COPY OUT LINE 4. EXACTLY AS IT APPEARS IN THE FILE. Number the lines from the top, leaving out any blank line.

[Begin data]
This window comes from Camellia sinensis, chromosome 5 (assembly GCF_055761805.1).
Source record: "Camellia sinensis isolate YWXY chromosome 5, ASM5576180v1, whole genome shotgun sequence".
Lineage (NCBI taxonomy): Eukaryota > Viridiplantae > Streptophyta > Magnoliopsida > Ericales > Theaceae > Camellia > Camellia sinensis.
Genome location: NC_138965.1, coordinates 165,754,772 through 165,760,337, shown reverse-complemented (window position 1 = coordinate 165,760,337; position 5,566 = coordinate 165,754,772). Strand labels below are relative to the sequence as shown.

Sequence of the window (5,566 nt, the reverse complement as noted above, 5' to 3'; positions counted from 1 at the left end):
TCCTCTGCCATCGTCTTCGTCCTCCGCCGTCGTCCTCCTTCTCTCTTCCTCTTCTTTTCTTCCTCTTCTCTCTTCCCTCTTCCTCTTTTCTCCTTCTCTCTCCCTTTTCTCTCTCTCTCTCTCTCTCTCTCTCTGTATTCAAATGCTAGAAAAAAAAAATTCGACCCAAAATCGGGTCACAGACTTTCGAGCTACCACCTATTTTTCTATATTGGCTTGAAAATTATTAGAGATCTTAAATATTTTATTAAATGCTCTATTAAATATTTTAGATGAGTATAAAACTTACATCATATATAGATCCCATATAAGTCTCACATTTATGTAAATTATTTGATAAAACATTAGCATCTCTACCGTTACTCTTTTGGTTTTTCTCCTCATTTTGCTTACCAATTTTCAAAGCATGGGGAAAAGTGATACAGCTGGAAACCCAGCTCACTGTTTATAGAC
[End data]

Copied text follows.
Genome location: NC_138965.1, coordinates 165,754,772 through 165,760,337, shown reverse-complemented (window position 1 = coordinate 165,760,337; position 5,566 = coordinate 165,754,772). Strand labels below are relative to the sequence as shown.